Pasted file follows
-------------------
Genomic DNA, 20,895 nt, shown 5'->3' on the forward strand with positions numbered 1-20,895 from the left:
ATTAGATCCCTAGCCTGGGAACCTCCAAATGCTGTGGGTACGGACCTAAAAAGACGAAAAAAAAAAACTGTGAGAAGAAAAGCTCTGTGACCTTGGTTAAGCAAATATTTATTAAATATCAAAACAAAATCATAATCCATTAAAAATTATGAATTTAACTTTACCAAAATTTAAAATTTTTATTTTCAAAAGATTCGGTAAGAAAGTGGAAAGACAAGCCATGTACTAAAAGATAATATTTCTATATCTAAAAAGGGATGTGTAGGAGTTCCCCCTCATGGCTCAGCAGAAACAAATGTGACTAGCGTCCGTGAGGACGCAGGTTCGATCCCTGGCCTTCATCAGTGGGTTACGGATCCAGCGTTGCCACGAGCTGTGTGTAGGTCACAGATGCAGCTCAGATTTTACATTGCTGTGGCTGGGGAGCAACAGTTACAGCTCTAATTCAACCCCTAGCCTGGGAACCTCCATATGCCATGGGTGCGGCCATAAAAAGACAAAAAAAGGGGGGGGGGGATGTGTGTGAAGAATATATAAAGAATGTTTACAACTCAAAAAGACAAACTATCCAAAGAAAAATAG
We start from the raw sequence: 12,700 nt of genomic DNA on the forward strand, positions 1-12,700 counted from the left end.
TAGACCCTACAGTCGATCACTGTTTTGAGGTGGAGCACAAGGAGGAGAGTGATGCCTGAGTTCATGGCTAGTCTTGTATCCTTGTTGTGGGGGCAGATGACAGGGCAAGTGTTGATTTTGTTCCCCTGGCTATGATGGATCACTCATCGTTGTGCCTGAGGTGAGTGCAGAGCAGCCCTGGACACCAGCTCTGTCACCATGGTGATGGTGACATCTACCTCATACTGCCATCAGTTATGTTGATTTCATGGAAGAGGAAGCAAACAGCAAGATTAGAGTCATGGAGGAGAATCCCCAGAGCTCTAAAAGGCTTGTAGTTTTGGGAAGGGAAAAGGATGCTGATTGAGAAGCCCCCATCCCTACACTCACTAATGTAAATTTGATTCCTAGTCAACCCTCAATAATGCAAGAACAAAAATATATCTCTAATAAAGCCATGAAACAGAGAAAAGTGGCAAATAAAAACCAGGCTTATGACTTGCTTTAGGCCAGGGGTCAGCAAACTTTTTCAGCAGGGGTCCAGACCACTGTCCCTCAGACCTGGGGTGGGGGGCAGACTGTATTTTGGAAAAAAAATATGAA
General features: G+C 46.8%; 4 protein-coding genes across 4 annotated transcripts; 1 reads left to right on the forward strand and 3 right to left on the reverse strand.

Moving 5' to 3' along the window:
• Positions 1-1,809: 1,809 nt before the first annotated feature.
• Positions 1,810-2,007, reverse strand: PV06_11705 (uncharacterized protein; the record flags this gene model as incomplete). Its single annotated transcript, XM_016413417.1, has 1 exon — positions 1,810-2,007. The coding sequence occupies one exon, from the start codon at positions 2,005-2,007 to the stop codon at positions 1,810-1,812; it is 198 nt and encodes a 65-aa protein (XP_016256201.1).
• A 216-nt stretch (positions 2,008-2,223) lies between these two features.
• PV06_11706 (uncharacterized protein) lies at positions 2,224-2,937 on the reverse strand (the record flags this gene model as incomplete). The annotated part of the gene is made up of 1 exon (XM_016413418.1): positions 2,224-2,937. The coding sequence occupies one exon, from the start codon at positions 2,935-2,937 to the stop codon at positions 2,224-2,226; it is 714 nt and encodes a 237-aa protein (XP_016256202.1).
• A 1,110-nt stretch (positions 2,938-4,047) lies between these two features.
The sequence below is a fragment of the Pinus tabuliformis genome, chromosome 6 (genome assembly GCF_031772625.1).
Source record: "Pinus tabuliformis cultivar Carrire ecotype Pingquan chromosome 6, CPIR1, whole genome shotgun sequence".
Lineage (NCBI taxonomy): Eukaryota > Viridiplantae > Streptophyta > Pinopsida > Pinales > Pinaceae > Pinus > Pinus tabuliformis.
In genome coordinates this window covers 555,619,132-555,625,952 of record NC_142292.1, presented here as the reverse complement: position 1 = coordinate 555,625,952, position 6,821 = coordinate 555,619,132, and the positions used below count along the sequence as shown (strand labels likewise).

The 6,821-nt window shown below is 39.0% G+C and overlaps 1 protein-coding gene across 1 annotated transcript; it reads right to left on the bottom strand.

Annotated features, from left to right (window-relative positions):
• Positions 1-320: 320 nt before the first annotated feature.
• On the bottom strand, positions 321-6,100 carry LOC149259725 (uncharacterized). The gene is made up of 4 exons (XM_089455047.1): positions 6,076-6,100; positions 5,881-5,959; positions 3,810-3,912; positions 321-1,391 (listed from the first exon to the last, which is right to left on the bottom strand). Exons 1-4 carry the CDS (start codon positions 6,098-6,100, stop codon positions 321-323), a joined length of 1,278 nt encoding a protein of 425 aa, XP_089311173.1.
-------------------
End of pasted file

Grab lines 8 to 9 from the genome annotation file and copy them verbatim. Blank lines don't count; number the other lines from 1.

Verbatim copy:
• Positions 1,810-2,007, reverse strand: PV06_11705 (uncharacterized protein; the record flags this gene model as incomplete). Its single annotated transcript, XM_016413417.1, has 1 exon — positions 1,810-2,007. The coding sequence occupies one exon, from the start codon at positions 2,005-2,007 to the stop codon at positions 1,810-1,812; it is 198 nt and encodes a 65-aa protein (XP_016256201.1).
• A 216-nt stretch (positions 2,008-2,223) lies between these two features.